Cognitive and Touch Performance Effects of Mismatched 3D Physical and Visual Perceptions
PubDate: August 2018
Teams: University of Central Florida
Writers: Jason Hochreiter; Salam Daher; Gerd Bruder; Greg Welch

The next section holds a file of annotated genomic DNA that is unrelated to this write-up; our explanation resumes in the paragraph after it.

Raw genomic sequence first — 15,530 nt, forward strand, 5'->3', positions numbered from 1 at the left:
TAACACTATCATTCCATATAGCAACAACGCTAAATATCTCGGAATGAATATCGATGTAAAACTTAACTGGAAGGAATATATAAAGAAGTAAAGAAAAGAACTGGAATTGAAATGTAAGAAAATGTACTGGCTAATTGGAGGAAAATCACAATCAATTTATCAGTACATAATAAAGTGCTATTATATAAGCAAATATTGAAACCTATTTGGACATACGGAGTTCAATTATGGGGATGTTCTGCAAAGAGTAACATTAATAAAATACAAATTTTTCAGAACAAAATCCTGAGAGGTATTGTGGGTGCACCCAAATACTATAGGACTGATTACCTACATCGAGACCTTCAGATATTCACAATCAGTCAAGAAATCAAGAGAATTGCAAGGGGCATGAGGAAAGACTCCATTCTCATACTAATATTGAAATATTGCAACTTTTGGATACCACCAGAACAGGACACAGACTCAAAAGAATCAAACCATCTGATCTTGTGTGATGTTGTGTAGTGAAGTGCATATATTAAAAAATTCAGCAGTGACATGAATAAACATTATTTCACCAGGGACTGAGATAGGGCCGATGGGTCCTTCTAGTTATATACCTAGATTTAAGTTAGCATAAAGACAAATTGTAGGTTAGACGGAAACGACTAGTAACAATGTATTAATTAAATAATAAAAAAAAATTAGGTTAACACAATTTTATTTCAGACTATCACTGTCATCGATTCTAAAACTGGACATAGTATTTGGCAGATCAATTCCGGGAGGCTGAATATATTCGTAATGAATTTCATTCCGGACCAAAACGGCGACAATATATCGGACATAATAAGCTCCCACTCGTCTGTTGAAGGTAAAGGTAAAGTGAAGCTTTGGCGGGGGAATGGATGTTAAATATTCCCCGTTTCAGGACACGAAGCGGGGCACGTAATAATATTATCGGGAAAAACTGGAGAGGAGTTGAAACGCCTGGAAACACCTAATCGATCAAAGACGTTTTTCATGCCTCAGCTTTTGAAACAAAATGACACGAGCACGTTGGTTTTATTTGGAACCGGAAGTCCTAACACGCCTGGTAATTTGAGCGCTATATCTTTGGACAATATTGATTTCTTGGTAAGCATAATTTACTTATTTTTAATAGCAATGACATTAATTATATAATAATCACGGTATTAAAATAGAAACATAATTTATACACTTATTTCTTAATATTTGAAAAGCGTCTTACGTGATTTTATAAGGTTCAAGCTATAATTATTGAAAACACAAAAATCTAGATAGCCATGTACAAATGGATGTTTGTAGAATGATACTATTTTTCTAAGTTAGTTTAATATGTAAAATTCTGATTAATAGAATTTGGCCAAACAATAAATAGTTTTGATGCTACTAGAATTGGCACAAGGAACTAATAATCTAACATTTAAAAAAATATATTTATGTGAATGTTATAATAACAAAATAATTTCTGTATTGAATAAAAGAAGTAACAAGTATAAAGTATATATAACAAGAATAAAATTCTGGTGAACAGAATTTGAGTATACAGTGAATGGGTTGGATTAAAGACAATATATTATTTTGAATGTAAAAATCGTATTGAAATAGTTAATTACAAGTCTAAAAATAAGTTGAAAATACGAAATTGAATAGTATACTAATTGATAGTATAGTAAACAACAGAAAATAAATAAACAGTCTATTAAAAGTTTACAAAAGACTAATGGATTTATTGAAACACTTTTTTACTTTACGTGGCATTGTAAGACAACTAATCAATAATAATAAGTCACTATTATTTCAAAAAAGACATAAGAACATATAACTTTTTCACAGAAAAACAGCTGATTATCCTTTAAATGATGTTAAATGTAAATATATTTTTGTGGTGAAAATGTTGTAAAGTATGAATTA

While research in the field of augmented reality (AR) has produced many innovative human-computer interaction techniques, some may produce physical and visual perceptions with unforeseen negative impacts on user performance. In a controlled human-subject study we investigated the effects of mismatched physical and visual perception on cognitive load and performance in an AR touching task by varying the physical fidelity (matching vs. non-matching physical shape) and visual mechanism (projector-based vs. HMD-based AR) of the representation. Participants touched visual targets on four corresponding physical-visual representations of a human head. We evaluated their performance in terms of touch accuracy, response time, and a cognitive load task requiring target size estimations during a concurrent (secondary) counting task. After each condition, participants completed questionnaires concerning mental, physical, and temporal demands; stress; frustration; and usability. Results indicated higher performance, lower cognitive load, and increased usability when participants touched a matching physical head-shaped surface and when visuals were provided by a projector from underneath.